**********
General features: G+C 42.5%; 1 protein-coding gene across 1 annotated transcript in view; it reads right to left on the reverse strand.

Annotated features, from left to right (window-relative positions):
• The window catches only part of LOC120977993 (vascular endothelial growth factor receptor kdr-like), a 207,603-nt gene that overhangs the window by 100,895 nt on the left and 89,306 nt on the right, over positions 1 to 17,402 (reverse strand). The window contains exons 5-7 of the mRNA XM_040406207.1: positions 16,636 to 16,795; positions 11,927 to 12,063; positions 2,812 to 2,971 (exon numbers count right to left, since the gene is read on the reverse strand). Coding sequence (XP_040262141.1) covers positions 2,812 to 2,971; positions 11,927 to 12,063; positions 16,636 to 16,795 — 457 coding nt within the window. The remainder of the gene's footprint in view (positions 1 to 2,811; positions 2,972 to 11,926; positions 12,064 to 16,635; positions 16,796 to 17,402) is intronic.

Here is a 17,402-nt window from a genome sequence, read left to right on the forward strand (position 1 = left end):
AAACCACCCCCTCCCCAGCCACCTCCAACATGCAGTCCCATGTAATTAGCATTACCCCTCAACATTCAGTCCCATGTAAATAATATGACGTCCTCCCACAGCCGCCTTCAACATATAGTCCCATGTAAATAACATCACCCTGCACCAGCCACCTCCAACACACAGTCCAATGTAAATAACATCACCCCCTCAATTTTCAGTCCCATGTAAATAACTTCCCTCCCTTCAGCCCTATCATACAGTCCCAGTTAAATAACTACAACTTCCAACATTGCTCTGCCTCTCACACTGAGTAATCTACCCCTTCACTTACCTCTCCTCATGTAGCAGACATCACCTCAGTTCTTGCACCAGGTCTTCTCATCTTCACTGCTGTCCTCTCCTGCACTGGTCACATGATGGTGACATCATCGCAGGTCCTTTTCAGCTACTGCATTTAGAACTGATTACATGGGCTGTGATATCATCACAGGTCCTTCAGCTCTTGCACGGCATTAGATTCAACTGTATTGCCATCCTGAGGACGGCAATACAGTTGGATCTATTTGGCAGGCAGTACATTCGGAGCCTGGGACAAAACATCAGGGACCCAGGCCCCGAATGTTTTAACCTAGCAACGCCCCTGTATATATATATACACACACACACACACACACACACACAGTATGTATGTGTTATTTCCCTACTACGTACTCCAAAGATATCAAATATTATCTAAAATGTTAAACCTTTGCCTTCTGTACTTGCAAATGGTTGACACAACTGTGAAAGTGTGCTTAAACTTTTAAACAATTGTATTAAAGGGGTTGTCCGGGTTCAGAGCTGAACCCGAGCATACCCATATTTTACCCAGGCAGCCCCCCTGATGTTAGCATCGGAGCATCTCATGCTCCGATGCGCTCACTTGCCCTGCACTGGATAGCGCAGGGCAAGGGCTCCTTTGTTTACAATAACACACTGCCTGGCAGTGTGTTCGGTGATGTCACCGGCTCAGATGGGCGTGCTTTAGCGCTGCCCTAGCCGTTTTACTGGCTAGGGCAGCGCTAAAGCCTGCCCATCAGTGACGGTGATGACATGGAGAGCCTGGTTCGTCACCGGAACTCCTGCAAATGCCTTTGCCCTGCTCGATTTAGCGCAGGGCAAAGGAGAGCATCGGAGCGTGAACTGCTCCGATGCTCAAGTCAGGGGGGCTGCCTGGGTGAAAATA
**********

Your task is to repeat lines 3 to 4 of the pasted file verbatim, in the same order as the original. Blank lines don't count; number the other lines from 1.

• The window catches only part of LOC120977993 (vascular endothelial growth factor receptor kdr-like), a 207,603-nt gene that overhangs the window by 100,895 nt on the left and 89,306 nt on the right, over positions 1 to 17,402 (reverse strand). The window contains exons 5-7 of the mRNA XM_040406207.1: positions 16,636 to 16,795; positions 11,927 to 12,063; positions 2,812 to 2,971 (exon numbers count right to left, since the gene is read on the reverse strand). Coding sequence (XP_040262141.1) covers positions 2,812 to 2,971; positions 11,927 to 12,063; positions 16,636 to 16,795 — 457 coding nt within the window. The remainder of the gene's footprint in view (positions 1 to 2,811; positions 2,972 to 11,926; positions 12,064 to 16,635; positions 16,796 to 17,402) is intronic.

Here is a 17,402-nt window from a genome sequence, read left to right on the forward strand (position 1 = left end):